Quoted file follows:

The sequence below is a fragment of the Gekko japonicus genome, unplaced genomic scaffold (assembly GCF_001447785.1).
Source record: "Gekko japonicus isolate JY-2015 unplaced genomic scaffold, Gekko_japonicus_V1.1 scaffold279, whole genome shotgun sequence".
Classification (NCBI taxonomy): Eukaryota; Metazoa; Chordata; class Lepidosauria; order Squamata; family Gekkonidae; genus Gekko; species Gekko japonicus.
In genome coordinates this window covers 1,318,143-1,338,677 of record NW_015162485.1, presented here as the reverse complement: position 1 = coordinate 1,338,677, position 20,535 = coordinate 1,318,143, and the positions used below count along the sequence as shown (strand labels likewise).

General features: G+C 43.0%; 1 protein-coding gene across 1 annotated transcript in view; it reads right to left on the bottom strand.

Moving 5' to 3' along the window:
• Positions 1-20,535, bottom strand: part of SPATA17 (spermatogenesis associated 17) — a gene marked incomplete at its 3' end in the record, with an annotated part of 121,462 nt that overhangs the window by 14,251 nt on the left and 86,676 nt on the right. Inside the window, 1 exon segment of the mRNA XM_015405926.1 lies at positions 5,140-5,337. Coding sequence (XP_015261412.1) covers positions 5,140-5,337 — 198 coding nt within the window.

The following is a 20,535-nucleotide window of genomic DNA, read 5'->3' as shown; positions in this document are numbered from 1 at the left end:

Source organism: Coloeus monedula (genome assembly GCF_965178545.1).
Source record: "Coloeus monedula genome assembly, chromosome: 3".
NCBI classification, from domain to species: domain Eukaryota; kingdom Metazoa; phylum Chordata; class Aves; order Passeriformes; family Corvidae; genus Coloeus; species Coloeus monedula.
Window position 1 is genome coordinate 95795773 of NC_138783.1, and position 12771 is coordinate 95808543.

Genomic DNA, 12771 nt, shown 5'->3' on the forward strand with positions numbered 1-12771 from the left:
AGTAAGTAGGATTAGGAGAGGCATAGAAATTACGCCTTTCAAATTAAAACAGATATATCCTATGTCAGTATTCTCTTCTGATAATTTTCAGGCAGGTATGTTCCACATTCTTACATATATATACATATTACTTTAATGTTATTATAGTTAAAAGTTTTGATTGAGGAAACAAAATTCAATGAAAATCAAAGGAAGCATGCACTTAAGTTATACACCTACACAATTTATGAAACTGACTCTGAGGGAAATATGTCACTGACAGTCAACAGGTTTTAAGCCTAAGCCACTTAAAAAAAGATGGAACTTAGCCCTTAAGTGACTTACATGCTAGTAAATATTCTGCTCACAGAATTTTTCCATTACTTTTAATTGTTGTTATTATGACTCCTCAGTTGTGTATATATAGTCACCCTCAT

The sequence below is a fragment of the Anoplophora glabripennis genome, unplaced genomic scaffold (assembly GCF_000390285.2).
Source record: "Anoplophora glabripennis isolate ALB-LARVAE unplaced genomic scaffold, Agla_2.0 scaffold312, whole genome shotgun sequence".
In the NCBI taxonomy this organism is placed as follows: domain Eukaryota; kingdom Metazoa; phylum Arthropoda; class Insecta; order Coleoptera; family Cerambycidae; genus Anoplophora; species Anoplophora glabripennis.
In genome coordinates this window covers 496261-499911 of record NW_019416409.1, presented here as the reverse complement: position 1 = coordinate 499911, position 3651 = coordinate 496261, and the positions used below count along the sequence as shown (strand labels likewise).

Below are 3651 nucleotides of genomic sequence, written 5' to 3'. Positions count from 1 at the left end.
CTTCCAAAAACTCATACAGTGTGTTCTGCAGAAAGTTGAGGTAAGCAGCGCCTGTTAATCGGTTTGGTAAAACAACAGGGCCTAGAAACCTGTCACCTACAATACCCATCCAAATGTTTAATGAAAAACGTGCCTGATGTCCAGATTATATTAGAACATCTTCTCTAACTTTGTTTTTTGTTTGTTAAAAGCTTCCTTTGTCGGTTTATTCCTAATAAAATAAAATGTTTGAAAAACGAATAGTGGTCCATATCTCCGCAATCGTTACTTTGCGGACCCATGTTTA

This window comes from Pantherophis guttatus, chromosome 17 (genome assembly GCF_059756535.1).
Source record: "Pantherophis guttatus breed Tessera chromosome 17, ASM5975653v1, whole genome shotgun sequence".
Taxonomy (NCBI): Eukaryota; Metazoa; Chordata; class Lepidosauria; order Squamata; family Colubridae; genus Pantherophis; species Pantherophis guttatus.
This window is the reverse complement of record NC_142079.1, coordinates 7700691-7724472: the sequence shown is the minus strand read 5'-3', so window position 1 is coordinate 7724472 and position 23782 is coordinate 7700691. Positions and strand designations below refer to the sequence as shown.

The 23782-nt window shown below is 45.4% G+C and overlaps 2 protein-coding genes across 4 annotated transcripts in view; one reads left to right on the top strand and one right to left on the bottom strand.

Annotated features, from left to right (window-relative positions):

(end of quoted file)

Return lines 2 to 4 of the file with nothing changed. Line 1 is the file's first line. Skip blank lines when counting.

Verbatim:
Source record: "Gekko japonicus isolate JY-2015 unplaced genomic scaffold, Gekko_japonicus_V1.1 scaffold279, whole genome shotgun sequence".
Classification (NCBI taxonomy): Eukaryota; Metazoa; Chordata; class Lepidosauria; order Squamata; family Gekkonidae; genus Gekko; species Gekko japonicus.
In genome coordinates this window covers 1,318,143-1,338,677 of record NW_015162485.1, presented here as the reverse complement: position 1 = coordinate 1,338,677, position 20,535 = coordinate 1,318,143, and the positions used below count along the sequence as shown (strand labels likewise).